Erik L. Goldman offers ways practitioners can cut overhead costs and make wise economic decisions for their practice.
The recession has definitely taken its toll on many integrative practitioners. Yet others are surviving well despite the downturns. Aside from the obvious factors like providing great service and cultivating word-of-mouth referrals, one of the key distinctions between those who are thriving and those who are thrashing is in how they handle their practice overhead costs.
Many holistically-minded folk, quite understandably, do not like book-keeping and often prefer not to think about things like overhead and administrative costs.
But ignorance is really not bliss in this domain, especially these days. If you’re unwilling to reckon with your practice’s fiscal vital signs, you’ll be unable to help your practice heal.
Dr. Brian Forrest, a family physician based in Apex, NC, offers a simple formula for getting a handle on your practice’s fiscal health. Look at the number of patients you saw last year, and then look at your take-home income. Divide the latter by the former, and you’ll see exactly what you personally earn from each patient visit.
“Odds are, you’ll be sadly surprised,” said Dr. Forrest, speaking at Holistic Primary Care’s 2nd annual Heal Thy Practice: Transforming Primary Care conference. “In many practices, the average is $16-18 per visit. That’s really, really low.”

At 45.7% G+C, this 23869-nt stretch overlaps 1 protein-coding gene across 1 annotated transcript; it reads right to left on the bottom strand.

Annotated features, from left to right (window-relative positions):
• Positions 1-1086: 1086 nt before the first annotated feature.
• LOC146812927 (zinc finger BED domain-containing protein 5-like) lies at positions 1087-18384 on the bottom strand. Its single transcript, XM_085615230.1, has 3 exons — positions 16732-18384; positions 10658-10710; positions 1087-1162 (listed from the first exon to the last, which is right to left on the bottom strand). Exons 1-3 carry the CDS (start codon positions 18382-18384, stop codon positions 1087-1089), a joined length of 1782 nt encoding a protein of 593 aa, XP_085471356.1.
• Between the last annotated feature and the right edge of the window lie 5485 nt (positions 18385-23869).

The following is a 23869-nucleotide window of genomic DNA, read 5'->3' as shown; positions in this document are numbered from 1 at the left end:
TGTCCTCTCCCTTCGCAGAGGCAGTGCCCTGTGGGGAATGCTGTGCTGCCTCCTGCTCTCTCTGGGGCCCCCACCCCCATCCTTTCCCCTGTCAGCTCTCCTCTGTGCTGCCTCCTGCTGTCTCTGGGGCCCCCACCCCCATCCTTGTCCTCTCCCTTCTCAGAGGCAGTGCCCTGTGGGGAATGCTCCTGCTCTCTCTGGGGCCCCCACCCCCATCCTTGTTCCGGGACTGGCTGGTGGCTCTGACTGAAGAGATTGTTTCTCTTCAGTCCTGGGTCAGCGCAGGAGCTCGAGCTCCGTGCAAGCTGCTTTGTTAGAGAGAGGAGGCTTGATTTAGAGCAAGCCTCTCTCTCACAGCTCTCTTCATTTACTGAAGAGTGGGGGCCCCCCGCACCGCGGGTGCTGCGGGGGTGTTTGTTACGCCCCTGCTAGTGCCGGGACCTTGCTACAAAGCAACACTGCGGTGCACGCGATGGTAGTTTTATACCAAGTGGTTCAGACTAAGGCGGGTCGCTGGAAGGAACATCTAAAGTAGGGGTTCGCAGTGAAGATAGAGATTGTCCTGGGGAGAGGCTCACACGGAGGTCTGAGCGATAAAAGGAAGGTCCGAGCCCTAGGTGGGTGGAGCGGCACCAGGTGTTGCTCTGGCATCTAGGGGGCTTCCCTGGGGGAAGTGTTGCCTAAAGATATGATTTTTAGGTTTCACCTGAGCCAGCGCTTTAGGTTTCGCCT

Some practitioners are only making about $25 on every $100 they bill. That’s because they lose a huge chunk to overhead—the national overhead average for primary care practitioners is about 65%.
Dr. Forrest chose not to take insurance or participate in federal programs, and he bases his practice on a simple principle he calls the Rule of Two: charge half as much; collect twice as much; cut overhead in half; see half the typical schedule; spend twice as long with patients; create twice the satisfaction for patients and yourself.
The key to making this work is to reduce overhead to the barest minimum. Dr. Forrest’s total overhead never exceeds 25% of revenue. Here are some of Dr. Forrest’s cost-cutting tips:
Direct Billing for Lab Work
If you pay the diagnostic labs directly and ask patients to pay out of pocket for their basic lab work, you can save everybody a lot of money.
Dr. Forrest explained that for a standard lipid panel billed to insurance, most labs charge around $174, a grossly inflated fee. The labs know that payors will only reimburse $86-100. By dealing directly with the labs, Dr. Forrest gets the very same test for $2.50!
Why will the labs sell tests so cheaply? “They have the same insurance issues as we doctors do. They have to deal with collections, ICD-9 code mismatches, rejected and denied claims. But if they send me a bill directly every month, and I pay it instantly, they save the overhead normally involved in collections. They get their money immediately and they don’t have to wait on it. I pass the savings along to my patients and use it as a revenue stream for myself,” Dr. Forrest explained.
Do Your Own Blood Draws
“Most doctors aren’t comfortable doing this, and I wasn’t either when I first started,” Dr. Forrest said. Some argue that it’s not efficient for a doctor to draw blood, that someone else ought to do it. In truth, you can end up saving a lot by doing it yourself.